SWOV Catalogus

328613

Assessment of truck driver distraction problem and research needs.
20091355 ST [electronic version only]
Llaneras, R.E. Singer, J.P. & Bowers-Carnahan, R.
Washington, D.C., U.S. Department of Transportation DOT, National Highway Traffic Safety Administration NHTSA, 2005, [77] p.; DOT HS 809 883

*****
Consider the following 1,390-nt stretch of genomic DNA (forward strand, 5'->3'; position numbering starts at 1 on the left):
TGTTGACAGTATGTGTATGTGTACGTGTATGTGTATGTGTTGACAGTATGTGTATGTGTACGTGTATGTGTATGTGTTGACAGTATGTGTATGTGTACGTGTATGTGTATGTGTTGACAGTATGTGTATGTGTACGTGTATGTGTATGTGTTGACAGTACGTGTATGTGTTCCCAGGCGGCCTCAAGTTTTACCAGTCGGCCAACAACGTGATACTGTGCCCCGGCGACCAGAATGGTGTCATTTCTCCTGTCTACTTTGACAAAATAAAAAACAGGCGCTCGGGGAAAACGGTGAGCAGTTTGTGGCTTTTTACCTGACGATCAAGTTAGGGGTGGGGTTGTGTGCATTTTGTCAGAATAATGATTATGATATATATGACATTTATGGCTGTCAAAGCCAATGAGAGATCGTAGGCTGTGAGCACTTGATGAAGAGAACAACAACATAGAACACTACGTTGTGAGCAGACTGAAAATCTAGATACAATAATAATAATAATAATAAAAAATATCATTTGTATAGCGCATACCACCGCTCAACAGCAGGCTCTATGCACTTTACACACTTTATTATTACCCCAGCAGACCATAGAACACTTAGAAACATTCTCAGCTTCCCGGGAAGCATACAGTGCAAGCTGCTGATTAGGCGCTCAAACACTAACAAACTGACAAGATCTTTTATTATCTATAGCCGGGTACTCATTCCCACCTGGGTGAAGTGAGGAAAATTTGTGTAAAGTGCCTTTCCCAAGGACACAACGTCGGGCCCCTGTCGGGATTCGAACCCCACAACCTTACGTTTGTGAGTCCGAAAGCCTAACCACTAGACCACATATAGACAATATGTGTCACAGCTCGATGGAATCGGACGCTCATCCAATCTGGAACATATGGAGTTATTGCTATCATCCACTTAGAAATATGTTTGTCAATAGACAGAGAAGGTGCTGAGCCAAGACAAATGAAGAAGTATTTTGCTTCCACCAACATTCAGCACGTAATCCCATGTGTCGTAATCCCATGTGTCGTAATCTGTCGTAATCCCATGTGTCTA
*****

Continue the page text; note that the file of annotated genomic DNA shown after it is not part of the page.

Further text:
Samenvatting The issue of driver distraction associated with the use of in-vehicle devices in heavy vehicles was explored through interviews with truck drivers and safety regulators. In order to characterize some of the interface designs and better understand their interaction demands, a sample of commercially available in-vehicle devices was examined. The extent to which these devices conformed to available human factors guidelines and accepted practices was assessed analytically. Industry device design and evaluation practices were also explored via contacts with equipment suppliers and industry Original Equipment Manufactures. Truck driver distraction is perceived by many drivers and safety regulators to be a problem, although it is not generally viewed as a high priority issue. Fleet-based communication devices, which include text-based messaging functions, are widely available and used by the industry. These devices can potentially impose high levels of attentional demand if used while driving since they require numerous inputs and multi-line text displays which have been shown to impair driving performance. Manufacturers of these types of systems tend to provide the capability to restrict driver interactions with these systems while driving (e.g., lock-out the ability to read or send text messages); our interactions with drivers in our sample suggests that many organizations do not necessarily elect to fully implement these restrictions, and there is no uniformly adopted practice for dealing with these types of devices. Product developers and OEMs appear to involve drivers in product development and testing (primarily in order to ensure their products conform to the customers needs); however, objective testing to evaluate the attentional demands of devices may not be widely used. (Author/publisher)
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